Washington DC Metro Map Distortion

In: Maps

21 Dec 2010

A very cool comparison, by Don Whiteside, of Washington DC’s stylized subway map versus what it would look like if the stations were mapped accurately. It’s shocking how different it looks, particularly as it heads out to the suburbs. (related WELOVEDC blog post)

Map of washington dc metro subway resized

Accurate map with station names:

Washington DC metro subway resized with station names

6 Responses to Washington DC Metro Map Distortion



December 21st, 2010 at 3:36 pm

This was first carried out by Beck for London, see for
It was adopted deliberately by London Transport, as it made people
in the suburbs think the city centre was closer, and boosted
traffic. A time travel map confirms the untruth:


Nick Smith

December 21st, 2010 at 3:51 pm

Great stuff! Thanks so much for sharing this.

A few weeks ago I went to a Pecha Kucha night in Nashville and one of the presenters showed a re-design he came up with for interstate signage around Nashville (which is currently abysmal).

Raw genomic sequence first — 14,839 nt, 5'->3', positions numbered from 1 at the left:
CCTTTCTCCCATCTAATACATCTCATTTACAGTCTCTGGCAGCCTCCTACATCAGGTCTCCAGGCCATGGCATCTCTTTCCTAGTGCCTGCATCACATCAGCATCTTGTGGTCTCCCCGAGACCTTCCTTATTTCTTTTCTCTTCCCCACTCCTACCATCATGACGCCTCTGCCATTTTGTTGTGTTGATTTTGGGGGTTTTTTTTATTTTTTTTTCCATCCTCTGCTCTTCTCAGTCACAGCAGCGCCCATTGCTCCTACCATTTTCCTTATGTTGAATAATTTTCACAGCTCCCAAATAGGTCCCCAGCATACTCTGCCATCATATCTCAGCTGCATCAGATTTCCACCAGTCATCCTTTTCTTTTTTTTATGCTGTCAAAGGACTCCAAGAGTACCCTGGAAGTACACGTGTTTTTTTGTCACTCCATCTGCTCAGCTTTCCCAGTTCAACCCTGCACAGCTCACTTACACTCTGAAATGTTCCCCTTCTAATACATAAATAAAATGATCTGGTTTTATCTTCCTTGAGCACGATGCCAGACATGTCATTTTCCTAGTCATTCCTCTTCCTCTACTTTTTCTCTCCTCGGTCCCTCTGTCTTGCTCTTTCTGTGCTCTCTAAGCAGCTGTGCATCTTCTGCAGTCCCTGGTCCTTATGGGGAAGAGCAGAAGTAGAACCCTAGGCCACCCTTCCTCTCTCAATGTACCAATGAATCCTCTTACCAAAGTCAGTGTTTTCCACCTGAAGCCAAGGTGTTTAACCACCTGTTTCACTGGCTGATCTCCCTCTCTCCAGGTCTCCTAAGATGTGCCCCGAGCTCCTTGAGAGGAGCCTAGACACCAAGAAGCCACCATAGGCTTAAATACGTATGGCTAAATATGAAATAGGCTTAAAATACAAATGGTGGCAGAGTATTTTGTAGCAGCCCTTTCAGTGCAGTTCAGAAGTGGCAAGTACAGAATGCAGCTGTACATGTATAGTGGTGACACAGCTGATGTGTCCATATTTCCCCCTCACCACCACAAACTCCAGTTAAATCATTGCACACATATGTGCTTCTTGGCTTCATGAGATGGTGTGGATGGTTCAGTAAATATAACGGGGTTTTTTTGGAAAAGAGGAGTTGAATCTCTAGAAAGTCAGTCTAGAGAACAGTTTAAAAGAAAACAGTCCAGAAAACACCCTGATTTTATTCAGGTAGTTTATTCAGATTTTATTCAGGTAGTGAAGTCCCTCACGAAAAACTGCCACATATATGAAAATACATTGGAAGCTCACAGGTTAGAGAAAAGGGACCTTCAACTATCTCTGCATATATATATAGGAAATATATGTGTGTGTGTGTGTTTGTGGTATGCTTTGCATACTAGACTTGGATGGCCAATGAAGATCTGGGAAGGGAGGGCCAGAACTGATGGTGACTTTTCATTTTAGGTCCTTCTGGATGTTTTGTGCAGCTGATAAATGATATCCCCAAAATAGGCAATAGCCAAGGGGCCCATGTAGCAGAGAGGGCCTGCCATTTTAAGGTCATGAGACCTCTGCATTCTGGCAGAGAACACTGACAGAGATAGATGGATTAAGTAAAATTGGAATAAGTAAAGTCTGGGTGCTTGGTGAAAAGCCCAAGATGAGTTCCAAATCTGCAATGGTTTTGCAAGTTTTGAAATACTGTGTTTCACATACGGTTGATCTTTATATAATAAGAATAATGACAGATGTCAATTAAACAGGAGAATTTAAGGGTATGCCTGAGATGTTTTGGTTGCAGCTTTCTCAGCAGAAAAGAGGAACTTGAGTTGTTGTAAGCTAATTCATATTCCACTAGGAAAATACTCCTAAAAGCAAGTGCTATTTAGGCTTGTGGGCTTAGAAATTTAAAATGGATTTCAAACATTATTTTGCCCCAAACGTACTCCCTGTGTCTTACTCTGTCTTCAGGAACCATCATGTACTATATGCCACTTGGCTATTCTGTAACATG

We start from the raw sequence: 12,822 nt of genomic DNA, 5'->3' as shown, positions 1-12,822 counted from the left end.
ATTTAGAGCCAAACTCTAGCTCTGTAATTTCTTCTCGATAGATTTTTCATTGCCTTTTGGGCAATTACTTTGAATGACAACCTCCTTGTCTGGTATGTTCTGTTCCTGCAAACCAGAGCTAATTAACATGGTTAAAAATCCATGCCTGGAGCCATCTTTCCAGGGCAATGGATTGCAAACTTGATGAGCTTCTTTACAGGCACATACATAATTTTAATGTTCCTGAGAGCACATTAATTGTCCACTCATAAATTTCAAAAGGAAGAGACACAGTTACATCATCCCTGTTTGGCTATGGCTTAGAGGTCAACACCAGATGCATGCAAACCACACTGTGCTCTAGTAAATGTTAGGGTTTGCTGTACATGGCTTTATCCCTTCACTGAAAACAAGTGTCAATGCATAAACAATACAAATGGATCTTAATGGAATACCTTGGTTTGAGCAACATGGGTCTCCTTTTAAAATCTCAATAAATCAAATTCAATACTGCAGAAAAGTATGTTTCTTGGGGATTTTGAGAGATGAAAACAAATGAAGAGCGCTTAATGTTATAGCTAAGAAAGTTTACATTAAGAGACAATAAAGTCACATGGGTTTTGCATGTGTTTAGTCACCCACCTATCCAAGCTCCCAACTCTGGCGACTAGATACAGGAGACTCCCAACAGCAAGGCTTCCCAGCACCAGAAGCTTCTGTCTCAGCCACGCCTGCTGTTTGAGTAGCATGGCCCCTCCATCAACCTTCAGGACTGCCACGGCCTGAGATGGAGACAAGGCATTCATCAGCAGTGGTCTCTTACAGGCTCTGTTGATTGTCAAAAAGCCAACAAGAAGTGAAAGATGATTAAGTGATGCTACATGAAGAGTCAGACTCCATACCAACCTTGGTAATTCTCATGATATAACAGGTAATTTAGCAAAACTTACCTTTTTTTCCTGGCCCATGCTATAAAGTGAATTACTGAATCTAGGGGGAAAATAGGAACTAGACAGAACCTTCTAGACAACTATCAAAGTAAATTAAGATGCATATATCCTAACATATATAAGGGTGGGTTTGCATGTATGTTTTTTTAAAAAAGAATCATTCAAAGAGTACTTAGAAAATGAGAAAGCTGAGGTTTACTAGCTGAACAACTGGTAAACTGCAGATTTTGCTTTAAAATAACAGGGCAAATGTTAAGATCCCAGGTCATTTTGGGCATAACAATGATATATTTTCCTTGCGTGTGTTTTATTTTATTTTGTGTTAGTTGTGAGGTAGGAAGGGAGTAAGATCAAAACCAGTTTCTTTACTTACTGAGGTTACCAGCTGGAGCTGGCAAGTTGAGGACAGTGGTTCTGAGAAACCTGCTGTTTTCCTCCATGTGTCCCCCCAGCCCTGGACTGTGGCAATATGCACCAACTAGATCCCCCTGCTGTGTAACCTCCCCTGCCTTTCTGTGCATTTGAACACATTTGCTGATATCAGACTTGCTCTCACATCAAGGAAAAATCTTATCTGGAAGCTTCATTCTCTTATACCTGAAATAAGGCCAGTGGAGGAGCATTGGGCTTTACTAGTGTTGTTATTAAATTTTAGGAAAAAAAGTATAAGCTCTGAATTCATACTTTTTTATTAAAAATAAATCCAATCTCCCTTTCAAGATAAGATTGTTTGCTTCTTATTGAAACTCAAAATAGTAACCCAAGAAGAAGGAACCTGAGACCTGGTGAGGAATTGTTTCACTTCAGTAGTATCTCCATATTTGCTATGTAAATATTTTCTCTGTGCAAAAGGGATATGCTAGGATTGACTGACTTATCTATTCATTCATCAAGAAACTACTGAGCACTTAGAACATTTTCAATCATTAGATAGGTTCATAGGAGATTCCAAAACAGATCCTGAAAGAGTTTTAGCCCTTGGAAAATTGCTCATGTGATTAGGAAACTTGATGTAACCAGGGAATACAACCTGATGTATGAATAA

His solution was really quite ingenius, I thought, and used this same concept of showing the idea of what’s going on rather than the actuality.

Jeremy Thompson – Interstate Signage



December 28th, 2010 at 6:01 pm

kagsio’s comment above isn’t completely on the mark …

the map was originally created by a worker at a tube station as an idea … an easier-to-understand logical map. the underground authorities rejected it immediately so he began making his own copies and handing them out at one of the center stations (hyde park, camden town, something like that) and then stopped because he got tired of paying for it.

people began asking for the “new” map, instead of the old ones because they felt they were easier to understand. the underground authority grudgingly started making them and the maps were an instant hit.

all subway maps in the world are stealing this early 20th century british idea. probably the most striking use is the moscow metro.

it was NOT to make the suburbs appear closer — it was to make the map fit on the page … and from a purely topological point-of-view, it made no difference.

the BBC ran a documentary on this about 20 years ago that explained it all in detail.



December 29th, 2010 at 5:48 am

It’s not shocking at all. It’s much more efficient way of showing the stations in a compact way.


Gregory Goldmaker

December 29th, 2010 at 12:41 pm


Thanks for that review of the history.



January 9th, 2011 at 2:42 am

For reference, here is another critique of the DC metro map that includes geographic/stylistic comparisons:

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